Investing in Russia
Foreign investors will find challenges when they enter Russia’s markets.
Since the economy has been slow to diversify, most of the opportunity for foreign investment still comes from the oil and gas industry, points out Ruth May, a business consultant who has worked with Russian companies for the past 20 years, and a professor of global business at the University of Dallas. With much of the economy tied to oil prices, about 50 percent of the revenue coming in is from the energy sector. “There are huge opportunities for oil and gas suppliers,” says May, who specializes in transition economies. “But it’s a point of vulnerability and is dependent on oil prices staying high.”
No matter the industry, it can still feel a little like the Wild West atmosphere of post-Soviet privatization two decades ago, says Edward Bibko, London-based head of capital markets for Baker and McKenzie, a law firm headquartered in Chicago. Deals can take months to get done, and it can be difficult to push through the red tape. “It’s a much more bureaucratic system with more approvals; [companies] shouldn’t expect absolute clarity,” says Bibko, who has worked in Russia since 2003.
Some of the regulations around business dealings are specifically vague in order to provide loopholes, adds Bibko. Most Russians use these loopholes to conduct everyday business, which can make it difficult to get predictable results. “People think about every potential trick that you can take,” he says, adding that it’s part of the business environment. Foreigners should aim to be as transparent as possible in their own dealings and keep an eye out for any underlying motives: “People [should be] very cautious that they don’t run into that sort of trickery,” he says.
While these challenges can be frustrating, Russia’s growth offers immense opportunity and payoff for those who are patient.
The Russian Guide to Business
Seven tips for navigating red tape and cultural norms
Start with small talk, suggests Cyclo’s director of international sales, Steve Leddy. “In [China] typically it’s very formal; here it’s more about getting to know the person,” he says, adding that business is typically discussed toward the end of a meal.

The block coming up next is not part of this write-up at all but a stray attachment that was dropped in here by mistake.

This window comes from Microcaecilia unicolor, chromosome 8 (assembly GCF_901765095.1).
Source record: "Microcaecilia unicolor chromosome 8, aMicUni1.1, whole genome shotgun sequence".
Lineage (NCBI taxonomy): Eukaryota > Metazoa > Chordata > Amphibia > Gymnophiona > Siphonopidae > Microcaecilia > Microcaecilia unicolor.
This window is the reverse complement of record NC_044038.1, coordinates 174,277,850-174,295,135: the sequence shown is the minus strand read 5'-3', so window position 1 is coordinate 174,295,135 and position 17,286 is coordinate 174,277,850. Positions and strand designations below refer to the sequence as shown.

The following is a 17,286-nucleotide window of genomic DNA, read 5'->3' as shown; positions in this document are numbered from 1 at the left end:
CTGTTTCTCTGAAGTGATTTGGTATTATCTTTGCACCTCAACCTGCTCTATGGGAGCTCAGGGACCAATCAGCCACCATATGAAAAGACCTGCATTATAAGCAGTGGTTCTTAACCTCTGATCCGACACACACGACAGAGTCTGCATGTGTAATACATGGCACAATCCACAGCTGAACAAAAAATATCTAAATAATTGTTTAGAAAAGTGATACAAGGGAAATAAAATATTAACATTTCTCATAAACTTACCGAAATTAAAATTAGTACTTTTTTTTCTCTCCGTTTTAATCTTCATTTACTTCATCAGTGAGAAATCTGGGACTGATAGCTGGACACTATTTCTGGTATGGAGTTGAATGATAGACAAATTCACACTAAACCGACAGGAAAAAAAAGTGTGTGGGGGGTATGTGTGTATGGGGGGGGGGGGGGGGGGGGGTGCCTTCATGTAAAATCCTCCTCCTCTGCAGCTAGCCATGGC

Be prepared for vodka, says business consultant Ruth May, who has traveled to Russia for the last 20 years to consult for Russian companies. While women can get away with drinking less, men not prepared to drink should have a medical excuse handy to avoid feeling uncomfortable, she adds. “It’s an important part of the business relationship,” she says, and guests often take turns giving toasts.
Do business with those who have connections, says Leddy. “It’s a very corrupt and difficult country to work in,” he says. Those companies that are supported by their government connections have a higher chance of staying afloat.
Be careful with intellectual property and don’t over-share, suggests May. “Technology companies especially run the risk of things being pirated and hacked,” she says.
Don’t expect instant smiles with your business contacts, says Nicolay. It’s not the norm for Russians to be warm to strangers, but eventually they open up. “They save their smiles for their friends and family,” she says.
When doing business, keep in mind who’s at the top, says May. “If you’re not dealing with the director of the business, you’re not dealing with anyone who can make a commitment to you.” CEOs often have director titles, May points out.
If you’re flying in for a business trip, be ready for a full itinerary.. “You should be prepared that your Russian host will sort of plan out your entire stay,” says Bibko, who attends dinners each night. “It’s not just flying in, meeting them and going back to your hotel.”
Alina Dizik is an American freelance journalist, born in Russia and currently living in Chicago. Her work appears regularly in The Wall Street Journal and the Financial Times.